I’m helping out in Brecon where residents around the old Cae Prior farmland have applied to register two of the fields as a town or village green. The registration authority, Powys, are holding an Inquiry into the application starting on 13th October 2015. Open Spaces Society would like more local correspondents, and Powys is one of the gaps.
I took the bus to Brecon, rushing off without my Garmin. I had been told Cae Prior fields are an easy walk from the bus station, and assumed locals would direct me. Not so. The tourist information thought it might be Priory fields half an hour away by the river. Luckily, I asked Bikes & Hikes opposite who got their laptop out with OS maps, and the cross field paths above Camden Crescent looked nearer and more likely.
Camden Road, opposite the bus station, has fine old bay-fronted houses and on the corner of the Crescent was a large property with the name CaePrior. This was, in fact, the original farm with the newer houses behind built on some of its fields. Some were built in the 1960s and more in the 1970s.
The newer houses and roads were quiet. I asked a family if they knew Cae Prior fields and the son suggested fields behind a stile to the left of a gate which he obviously knew, if not the name. I followed the road and, sure enough, there was the stile by the gate with a well-used if narrow entrance into a field sloping upwards.
I looked across the field from the stile. A footpath typically shows a strong track, while village green activities would more likely have a spread because not everyone goes the same way. Informal recreation would reduce the growth too relative to, say, the gateway which did not look to have similar use to the grassland beyond the stile.
I walked across and round the two fields, noting many ill-defined marks through the grass (see below) consistent with dog walking or people enjoying the place like me. There are also well-defined sheep tracks, with droppings.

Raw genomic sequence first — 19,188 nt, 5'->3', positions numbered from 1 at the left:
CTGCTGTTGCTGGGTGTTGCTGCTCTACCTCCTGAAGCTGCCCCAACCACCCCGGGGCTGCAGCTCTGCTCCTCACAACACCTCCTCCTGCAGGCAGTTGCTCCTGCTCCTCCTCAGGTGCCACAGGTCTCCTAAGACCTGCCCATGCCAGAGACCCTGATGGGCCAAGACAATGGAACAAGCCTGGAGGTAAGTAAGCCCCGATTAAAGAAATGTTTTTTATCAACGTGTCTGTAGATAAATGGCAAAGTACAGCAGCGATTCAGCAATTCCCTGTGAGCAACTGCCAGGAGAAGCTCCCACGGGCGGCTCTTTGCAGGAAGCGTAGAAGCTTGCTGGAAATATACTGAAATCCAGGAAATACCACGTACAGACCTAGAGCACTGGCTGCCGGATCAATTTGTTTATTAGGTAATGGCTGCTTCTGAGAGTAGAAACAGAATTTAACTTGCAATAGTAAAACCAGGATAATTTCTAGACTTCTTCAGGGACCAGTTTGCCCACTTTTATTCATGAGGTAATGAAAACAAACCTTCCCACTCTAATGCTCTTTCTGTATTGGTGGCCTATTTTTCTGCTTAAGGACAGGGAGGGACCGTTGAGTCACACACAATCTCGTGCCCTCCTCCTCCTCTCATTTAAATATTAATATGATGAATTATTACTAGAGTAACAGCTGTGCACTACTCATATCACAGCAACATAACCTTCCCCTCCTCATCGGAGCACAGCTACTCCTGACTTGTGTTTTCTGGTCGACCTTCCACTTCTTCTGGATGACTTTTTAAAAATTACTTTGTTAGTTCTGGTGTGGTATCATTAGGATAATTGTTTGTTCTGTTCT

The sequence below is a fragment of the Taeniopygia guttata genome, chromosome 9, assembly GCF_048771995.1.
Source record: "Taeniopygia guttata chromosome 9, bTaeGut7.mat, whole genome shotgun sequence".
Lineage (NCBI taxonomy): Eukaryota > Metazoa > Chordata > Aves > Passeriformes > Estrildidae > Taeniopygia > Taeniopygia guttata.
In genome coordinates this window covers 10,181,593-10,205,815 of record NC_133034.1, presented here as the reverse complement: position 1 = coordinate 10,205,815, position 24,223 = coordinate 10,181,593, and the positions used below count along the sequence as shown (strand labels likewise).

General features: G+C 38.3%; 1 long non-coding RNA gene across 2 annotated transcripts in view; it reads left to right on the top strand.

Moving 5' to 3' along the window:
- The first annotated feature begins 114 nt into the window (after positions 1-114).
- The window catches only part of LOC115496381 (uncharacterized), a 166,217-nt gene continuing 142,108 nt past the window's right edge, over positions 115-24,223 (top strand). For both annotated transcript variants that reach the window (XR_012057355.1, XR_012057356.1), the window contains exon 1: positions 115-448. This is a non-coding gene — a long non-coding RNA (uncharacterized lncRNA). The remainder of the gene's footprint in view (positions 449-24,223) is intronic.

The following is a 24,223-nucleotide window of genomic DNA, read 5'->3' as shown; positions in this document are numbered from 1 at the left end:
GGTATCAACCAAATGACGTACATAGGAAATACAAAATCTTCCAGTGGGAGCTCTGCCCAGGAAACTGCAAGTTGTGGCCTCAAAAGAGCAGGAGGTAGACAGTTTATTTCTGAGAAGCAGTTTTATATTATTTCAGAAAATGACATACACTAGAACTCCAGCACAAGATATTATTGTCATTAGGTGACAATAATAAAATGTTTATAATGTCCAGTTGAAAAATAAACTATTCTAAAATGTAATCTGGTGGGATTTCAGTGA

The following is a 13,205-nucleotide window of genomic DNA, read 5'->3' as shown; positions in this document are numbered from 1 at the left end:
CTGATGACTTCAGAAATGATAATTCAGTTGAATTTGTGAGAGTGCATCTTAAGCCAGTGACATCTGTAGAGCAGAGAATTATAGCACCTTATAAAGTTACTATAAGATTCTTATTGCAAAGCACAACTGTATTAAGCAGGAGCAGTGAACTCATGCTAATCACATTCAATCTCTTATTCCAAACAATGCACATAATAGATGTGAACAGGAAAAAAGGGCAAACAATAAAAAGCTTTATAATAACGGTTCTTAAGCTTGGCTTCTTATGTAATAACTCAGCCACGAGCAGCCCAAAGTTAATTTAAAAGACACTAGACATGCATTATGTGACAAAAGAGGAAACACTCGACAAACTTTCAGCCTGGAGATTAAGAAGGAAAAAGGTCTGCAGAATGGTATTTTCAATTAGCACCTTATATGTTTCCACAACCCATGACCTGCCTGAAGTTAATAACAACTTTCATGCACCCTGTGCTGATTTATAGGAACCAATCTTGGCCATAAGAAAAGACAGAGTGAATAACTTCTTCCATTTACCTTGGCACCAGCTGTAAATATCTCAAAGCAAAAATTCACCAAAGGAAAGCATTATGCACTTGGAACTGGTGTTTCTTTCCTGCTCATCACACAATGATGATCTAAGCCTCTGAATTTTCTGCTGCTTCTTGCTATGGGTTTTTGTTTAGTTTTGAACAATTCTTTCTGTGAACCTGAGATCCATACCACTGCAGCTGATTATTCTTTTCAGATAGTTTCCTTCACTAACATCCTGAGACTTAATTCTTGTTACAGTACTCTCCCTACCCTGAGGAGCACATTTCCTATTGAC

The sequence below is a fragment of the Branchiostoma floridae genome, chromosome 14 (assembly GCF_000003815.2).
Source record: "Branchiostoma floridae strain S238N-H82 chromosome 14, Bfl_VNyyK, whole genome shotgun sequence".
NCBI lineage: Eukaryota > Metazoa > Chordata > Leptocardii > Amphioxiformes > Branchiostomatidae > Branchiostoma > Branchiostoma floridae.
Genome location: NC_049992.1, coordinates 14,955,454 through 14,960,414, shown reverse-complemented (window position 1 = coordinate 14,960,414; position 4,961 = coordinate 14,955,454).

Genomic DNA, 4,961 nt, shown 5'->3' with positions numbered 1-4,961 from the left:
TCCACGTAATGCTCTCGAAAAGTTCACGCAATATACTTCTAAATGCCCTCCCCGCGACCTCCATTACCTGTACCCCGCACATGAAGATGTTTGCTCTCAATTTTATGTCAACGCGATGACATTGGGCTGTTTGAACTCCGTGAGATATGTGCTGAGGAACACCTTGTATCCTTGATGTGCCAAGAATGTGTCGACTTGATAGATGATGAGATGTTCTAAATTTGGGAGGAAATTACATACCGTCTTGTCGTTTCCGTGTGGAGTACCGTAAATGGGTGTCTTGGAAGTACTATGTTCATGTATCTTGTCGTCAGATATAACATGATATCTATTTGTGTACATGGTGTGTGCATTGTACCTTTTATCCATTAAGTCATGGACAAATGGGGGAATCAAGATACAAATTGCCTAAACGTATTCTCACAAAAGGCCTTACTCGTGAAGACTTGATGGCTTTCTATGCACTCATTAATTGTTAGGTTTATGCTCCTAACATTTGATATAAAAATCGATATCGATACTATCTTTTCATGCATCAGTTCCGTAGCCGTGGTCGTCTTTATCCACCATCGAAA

The livestock wander freely between fields and up to a local high point or twmp, and I found the sheep in the right hand field, from which I could see that people as well as livestock find their way, over a squashed fence by a dry trough, up to the twmp.
It was peaceful and nothing seemed bothered. A rabbit sat until I got close. Some gaps in the gorse looked like animal runs, and others opened up, like young people’s dens.
There was little rubbish if people were hanging out. Tidy folk here. The odd bit was near a big tree with a branch which might have had a swing, or under a hedge where someone might sit.
Most striking was the stunning views when wandering round the grassland and the natural or old agricultural features. You could enjoy the wonderful views without climbing up to the twmp.
The gateway between the two parts of the green for had an old gnarled tree and solid post.
There were butterflies and birds (I am rubbish at photographing either), orchids to see and I easily found unripe cob nuts and sloes.
A spider had made a spectacular web.
The area has good fencing on the boundaries and a single gate to one property, ensuring that the livestock are safe and that entry is via the rights of way.
Open Spaces Society are supporting the application. I certainly enjoyed my visit to Cae Prior fields and can appreciate why people in the locality want it registered.
It would also be a good place for a photograph for Open Spaces Society’s 150th anniversary year celebration OSS Photograph Competition – I shall have to go back through the photos and pick one.